Self and World - From Analytic Philosophy to Phenomenology
David Bourget (Western Ontario)
David Chalmers (ANU, NYU)
Rafael De Clercq
Jack Alan Reynolds
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Walter de Gruyter (2008)
This book draws upon the phenomenological tradition of Husserl and Heidegger to provide an alternative elaboration of John McDowell’s thesis that in order to understand how self-conscious subjectivity relates to the world, perception must be understood as a genuine unity of spontaneity (‘concept’) and receptivity (‘intuition’). Thereby it clarifies McDowell’s critique of Donald Davidson and develops an alternative conception of perceptual experience which gives sense to McDowell’s claim that self-conscious subjectivity is so inherently in touch with its world that scepticism about the latter must be incoherent. It also develops a more accurate, historically oriented critique of the metaphysics constraining one to construe perceptual experience in ways which misrepresent how self-conscious subjectivity bears upon the world. It shows that many of McDowell’s meta-philosophical views are implicitly Husserlian and that had McDowell developed them further, he would have avoided the paradoxical meta-philosophy he adopts from Wittgenstein. In conclusion, it intimates the central weakness in Husserl’s position which takes one from Husserl to Heidegger. The book is written in terms accessible to analytic philosophers and will thus enable them to see the central differences between analytic and phenomenological approaches to intentionality and self-consciousness.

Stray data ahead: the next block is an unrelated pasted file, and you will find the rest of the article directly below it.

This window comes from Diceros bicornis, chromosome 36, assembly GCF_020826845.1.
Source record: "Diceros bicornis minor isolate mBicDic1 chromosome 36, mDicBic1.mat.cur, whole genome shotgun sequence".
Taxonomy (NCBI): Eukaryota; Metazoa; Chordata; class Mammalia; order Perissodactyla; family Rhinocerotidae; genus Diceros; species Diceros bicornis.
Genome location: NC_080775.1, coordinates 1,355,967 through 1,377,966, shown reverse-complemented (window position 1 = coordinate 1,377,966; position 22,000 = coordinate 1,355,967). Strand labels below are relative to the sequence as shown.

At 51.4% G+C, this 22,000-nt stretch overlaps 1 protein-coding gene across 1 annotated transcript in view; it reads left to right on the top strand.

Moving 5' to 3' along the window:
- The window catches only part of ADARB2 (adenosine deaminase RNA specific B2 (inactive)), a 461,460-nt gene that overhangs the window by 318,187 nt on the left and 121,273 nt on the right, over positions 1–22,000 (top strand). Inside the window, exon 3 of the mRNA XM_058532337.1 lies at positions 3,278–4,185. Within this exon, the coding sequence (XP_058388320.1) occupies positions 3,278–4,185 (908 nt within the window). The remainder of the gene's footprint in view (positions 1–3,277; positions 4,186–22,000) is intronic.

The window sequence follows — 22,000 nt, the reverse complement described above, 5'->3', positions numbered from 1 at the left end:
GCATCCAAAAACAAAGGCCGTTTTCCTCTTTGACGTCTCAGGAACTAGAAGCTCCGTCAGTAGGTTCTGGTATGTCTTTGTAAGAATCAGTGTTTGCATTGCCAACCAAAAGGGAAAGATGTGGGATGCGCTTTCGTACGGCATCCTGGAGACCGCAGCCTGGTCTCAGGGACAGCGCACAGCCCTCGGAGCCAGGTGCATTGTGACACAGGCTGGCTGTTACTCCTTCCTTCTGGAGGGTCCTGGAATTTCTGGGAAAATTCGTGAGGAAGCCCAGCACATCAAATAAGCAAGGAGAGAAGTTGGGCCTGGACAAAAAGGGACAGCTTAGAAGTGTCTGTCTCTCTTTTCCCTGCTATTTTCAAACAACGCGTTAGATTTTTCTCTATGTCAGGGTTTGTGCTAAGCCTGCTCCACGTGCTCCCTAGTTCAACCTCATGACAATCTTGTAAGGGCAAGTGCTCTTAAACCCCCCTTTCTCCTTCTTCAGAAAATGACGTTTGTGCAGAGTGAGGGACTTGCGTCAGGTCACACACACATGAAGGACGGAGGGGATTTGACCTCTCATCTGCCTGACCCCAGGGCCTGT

|Keywords||analytic philosophy phenomenology McDowell Davidson Husserl Heidegger intentionality perception Descartes metaphysics|
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